Electronics/electrical Industry: The ultrathin wonders of printed electronics

The PI-SCALE project, launched by the EU in 2016, and branded as Lyteus, establishes a European-wide roll-to-roll flexible OLED lighting pilot production line, with an aim to enable companies of all sizes to quickly and cost effectively test and scale up their flexible OLED lighting concepts. At its launch, Lyteus has served four customers, namely, Audi, Rehau, EMDE and Pilkington to develop flexible OLED lighting products in the automotive, aeronautics and designer luminaires sectors.

Lyteus partners include Holst Centre/TNO, UK CPI, Fraunhofer FEP Institue, VTT, BOM, DuPont Teijin Films, Coatema, FlexEnable, M-Solv, FE, and Amires.

For Colorloop, EMDE worked with research partner VTT from Finland, which developed a battery-powered driver with programmable control. The transparent and flexible OLEDs come from Fraunhofer FEP in Dresden, Germany.

Meanwhile, flexible OLEDs are also targeted for product packaging. Lyteus, exploring this possibility, developed a flexible OLED panel embedded in the paper label, which lights up to display the logo on a product bottle. The OLEDs can be printed to produce any shape or colour, and can be used to highlight specific product details, such as a drink’s flavour or colour, or to provide additional information. The lighting may be activated in several ways, for example, when the package is touched or when the product is opened; or may react to temperature or sound.

The OLED panels are incredibly thin, just 330 microns thick, making them ideal for embedding into paper labels. They are also very flexible, so can be easily bent for curved objects like a bottle or cup.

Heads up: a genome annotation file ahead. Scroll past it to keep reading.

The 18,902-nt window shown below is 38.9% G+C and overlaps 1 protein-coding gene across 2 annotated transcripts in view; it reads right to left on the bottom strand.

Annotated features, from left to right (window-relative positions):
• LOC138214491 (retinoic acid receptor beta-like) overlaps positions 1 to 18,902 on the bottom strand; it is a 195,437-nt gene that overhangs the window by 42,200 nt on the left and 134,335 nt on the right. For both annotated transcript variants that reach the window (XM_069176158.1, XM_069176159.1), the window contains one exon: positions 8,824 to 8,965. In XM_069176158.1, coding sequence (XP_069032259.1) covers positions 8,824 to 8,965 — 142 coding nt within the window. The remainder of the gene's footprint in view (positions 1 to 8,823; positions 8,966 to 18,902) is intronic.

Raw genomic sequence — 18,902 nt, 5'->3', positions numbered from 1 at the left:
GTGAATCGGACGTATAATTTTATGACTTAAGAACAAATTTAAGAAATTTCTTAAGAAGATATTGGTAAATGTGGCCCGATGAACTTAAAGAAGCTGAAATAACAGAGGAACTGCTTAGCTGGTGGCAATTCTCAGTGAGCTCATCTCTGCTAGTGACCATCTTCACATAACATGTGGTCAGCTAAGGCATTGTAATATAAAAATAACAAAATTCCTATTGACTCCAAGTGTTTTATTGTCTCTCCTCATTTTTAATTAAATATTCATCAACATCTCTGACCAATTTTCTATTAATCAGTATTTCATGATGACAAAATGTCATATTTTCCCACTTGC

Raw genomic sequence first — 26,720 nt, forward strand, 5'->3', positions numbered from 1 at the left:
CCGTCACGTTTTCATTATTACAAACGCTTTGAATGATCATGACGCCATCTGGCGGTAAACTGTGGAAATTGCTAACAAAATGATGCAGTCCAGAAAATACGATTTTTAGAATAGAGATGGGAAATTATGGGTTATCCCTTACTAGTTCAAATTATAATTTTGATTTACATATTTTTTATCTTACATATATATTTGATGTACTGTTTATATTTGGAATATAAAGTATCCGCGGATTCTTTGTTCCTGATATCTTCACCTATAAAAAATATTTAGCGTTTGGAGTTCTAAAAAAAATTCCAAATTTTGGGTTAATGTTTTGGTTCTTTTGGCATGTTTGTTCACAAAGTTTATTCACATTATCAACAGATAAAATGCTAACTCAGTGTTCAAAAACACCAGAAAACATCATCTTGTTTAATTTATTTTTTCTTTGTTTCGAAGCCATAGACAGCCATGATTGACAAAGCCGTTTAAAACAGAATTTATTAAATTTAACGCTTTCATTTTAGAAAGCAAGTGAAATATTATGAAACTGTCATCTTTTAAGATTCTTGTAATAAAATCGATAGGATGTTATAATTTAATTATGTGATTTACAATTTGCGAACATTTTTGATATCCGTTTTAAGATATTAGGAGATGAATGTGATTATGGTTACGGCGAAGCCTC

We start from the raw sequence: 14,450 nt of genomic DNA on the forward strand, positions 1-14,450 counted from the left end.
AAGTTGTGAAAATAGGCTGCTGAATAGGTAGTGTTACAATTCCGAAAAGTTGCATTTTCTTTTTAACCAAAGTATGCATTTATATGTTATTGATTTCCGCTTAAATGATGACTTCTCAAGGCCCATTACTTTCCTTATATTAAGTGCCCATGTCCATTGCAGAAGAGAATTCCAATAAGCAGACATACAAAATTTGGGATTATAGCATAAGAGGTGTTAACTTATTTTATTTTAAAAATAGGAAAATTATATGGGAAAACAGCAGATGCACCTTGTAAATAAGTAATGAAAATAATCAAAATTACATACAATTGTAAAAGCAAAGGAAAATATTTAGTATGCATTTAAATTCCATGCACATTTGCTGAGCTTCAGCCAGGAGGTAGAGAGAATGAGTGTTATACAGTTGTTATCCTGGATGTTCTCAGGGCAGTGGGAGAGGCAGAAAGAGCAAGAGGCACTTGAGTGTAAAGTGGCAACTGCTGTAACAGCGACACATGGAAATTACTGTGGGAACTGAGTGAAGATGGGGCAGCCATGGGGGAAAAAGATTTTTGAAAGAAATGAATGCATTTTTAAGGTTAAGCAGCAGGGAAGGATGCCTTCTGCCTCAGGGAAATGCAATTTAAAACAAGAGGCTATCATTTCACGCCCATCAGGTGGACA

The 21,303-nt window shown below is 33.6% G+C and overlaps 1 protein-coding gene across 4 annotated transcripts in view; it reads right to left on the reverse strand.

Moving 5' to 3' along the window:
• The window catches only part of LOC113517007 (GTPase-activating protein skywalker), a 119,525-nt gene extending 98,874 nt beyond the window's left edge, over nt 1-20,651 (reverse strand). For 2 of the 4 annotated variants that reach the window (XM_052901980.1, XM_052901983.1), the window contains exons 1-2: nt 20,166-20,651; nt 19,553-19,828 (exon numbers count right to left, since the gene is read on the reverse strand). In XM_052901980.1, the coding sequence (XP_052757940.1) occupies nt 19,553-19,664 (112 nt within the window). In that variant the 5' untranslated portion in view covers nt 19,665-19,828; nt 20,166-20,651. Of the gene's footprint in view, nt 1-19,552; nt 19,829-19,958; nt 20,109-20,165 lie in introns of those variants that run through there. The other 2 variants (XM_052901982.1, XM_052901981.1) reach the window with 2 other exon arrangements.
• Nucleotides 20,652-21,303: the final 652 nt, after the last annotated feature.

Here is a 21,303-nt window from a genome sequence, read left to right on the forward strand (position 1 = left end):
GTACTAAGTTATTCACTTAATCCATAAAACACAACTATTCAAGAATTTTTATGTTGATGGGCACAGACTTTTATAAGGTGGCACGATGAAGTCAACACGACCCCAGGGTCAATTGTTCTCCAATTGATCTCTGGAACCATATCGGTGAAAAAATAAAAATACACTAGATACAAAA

Currently, production of the OLED labels is based on a sheet-to-sheet process. For mass manufacturing for labels, the process needs to be scaled up to be able to produce large numbers of labels consistently.

Holst Centre, an independent R&D centre that develops technologies for wireless autonomous sensor technologies and flexible electronics, is developing a roll-to-roll pilot production process to address the challenges of producing OLED labels in large quantities.

The Dutch company is further developing the technology for labels. For example, the current implementation still needs wires and a cell battery. These could be replaced in the future with flat, flexible batteries or even flexible wireless charging coils. And it may eventually be possible to integrate flexible OLED displays, providing even more possibilities for attracting and informing customers about products.

Similarly, multinational beverage manufacturer Coca Cola Company is exploring into this direction. In a promotional campaign called #BeSanta, launched in December last year, OLED technology was applied to a limited edition batch of 330-ml glass bottles of the drink product, to make the Coca-Cola logo light up when touched

The technology came from Berlin-based OLED specialist, Inuru. Accomplishing the labels, Inuru worked with German labels and flexible packaging manufacturer, All4Labels, and used conventional inks and printing technology to produce pressure-sensitive paper labels bearing all the typography and colours of a Coke label.

Electronics/electrical Industry: The ultrathin wonders of printed electronics

Georgi Blaskov, Senior Brand Manager Coca-Cola CEE, see that future developments to bring the cost down are encouraged to make broader commercial application of printed electronics technologies, such as the flexible OLED, particularly in promotional mainstream packaging activities.

Meanwhile, All4Labels is optimistic about making this technology as cost efficient as possible. The Berlin company produces inks that allow the printing of thin OLEDs with standard industry printing equipment. It has, thus, the potential to scale the production of low cost label electronic devices to billions of units.

(IMA)